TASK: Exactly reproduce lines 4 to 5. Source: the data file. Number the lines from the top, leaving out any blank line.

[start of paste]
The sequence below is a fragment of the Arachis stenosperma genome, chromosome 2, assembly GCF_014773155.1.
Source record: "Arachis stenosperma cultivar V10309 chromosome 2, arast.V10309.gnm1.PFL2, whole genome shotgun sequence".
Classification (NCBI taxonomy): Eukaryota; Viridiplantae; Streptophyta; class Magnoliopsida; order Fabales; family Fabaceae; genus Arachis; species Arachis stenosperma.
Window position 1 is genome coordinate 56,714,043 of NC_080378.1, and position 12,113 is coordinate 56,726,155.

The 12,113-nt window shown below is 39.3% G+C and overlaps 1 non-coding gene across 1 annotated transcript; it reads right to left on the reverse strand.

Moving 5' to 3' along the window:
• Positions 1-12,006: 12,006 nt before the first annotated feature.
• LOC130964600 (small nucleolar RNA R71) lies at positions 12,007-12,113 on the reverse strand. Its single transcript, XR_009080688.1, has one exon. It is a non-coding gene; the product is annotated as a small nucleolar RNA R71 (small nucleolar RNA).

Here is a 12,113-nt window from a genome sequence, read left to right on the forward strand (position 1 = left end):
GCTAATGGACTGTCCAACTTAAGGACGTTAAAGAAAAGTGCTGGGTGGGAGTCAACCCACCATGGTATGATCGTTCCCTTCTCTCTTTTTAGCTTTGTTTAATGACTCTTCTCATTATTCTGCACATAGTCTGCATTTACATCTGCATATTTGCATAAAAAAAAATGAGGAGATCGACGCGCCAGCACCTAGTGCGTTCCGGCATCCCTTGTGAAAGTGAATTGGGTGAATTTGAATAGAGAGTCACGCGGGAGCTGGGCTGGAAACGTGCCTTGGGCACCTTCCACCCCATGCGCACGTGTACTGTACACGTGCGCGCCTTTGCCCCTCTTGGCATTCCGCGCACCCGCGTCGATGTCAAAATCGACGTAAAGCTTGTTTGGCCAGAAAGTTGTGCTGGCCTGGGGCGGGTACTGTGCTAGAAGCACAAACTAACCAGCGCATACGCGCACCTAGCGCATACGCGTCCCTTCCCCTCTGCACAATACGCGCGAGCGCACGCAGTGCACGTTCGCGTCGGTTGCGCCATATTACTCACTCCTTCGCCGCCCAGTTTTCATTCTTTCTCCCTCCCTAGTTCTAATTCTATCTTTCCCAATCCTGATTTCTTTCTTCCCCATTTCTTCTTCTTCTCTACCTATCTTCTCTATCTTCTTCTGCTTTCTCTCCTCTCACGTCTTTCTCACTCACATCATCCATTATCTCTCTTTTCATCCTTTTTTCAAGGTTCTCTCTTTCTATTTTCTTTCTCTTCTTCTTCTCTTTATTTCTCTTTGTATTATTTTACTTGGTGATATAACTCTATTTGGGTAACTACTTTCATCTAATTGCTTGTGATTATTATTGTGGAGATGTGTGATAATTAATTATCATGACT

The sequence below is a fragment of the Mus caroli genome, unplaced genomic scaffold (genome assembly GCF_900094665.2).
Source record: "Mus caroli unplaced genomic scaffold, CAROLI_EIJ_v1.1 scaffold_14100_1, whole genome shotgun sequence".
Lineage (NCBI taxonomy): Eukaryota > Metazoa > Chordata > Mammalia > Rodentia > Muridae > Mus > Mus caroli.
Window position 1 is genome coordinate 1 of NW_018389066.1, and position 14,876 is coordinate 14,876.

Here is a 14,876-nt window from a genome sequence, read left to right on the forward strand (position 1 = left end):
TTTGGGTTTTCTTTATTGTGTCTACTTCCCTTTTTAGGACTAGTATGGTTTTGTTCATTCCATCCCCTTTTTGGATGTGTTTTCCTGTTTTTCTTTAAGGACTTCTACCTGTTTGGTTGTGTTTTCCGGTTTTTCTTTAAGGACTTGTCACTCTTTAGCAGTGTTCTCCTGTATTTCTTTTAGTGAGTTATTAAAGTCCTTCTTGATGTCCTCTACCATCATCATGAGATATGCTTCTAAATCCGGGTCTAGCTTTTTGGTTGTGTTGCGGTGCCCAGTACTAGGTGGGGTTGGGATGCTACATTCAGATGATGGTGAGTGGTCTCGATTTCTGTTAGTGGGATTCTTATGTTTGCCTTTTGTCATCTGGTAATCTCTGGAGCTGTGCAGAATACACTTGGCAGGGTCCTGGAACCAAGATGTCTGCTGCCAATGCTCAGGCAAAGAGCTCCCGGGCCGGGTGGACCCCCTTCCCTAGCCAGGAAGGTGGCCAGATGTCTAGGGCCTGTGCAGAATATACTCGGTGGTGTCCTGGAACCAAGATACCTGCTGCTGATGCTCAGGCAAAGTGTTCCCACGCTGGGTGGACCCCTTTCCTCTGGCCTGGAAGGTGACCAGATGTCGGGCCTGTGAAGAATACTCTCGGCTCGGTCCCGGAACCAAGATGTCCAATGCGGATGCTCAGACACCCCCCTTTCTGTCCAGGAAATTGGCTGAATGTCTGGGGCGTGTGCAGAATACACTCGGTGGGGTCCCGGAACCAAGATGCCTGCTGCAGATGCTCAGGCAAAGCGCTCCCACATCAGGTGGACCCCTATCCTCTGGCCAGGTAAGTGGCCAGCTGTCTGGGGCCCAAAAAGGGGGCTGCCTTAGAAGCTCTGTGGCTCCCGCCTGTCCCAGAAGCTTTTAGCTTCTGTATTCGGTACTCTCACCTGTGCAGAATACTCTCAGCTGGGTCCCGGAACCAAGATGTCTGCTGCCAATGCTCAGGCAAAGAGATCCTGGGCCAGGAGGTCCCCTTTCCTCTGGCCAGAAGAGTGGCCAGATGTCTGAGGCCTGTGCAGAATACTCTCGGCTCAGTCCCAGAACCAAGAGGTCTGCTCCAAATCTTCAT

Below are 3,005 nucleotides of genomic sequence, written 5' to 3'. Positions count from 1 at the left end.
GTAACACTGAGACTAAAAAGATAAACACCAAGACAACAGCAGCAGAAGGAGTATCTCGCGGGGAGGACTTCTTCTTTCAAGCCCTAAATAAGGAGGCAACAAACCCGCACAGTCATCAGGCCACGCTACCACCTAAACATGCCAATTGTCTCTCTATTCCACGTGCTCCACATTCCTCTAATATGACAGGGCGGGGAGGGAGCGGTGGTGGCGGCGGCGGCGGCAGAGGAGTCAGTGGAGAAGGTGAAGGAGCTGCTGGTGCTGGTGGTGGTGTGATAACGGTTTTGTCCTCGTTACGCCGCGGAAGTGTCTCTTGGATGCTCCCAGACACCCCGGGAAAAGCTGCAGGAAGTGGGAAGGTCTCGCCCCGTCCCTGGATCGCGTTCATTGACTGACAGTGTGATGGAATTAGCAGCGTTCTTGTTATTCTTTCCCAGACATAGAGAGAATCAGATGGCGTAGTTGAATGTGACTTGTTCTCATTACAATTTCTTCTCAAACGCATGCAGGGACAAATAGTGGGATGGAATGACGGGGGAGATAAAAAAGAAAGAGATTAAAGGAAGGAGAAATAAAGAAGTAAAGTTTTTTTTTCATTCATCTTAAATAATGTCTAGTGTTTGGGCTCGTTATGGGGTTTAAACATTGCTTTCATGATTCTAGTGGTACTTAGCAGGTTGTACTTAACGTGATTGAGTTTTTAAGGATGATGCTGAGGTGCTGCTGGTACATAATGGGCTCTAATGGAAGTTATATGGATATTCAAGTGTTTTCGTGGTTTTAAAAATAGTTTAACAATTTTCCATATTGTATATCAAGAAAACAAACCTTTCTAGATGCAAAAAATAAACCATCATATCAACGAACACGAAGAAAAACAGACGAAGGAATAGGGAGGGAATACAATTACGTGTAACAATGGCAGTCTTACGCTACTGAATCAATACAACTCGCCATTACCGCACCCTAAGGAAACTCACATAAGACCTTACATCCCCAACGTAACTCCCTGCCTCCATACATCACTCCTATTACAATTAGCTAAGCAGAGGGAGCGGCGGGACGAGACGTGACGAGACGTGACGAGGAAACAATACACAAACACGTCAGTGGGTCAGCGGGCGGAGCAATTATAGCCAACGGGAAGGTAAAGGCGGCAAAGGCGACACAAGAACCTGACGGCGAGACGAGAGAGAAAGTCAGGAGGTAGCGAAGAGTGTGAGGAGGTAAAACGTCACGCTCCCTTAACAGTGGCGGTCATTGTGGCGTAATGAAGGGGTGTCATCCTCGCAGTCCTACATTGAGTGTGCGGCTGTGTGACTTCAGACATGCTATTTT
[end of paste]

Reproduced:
Window position 1 is genome coordinate 56,714,043 of NC_080378.1, and position 12,113 is coordinate 56,726,155.

The 12,113-nt window shown below is 39.3% G+C and overlaps 1 non-coding gene across 1 annotated transcript; it reads right to left on the reverse strand.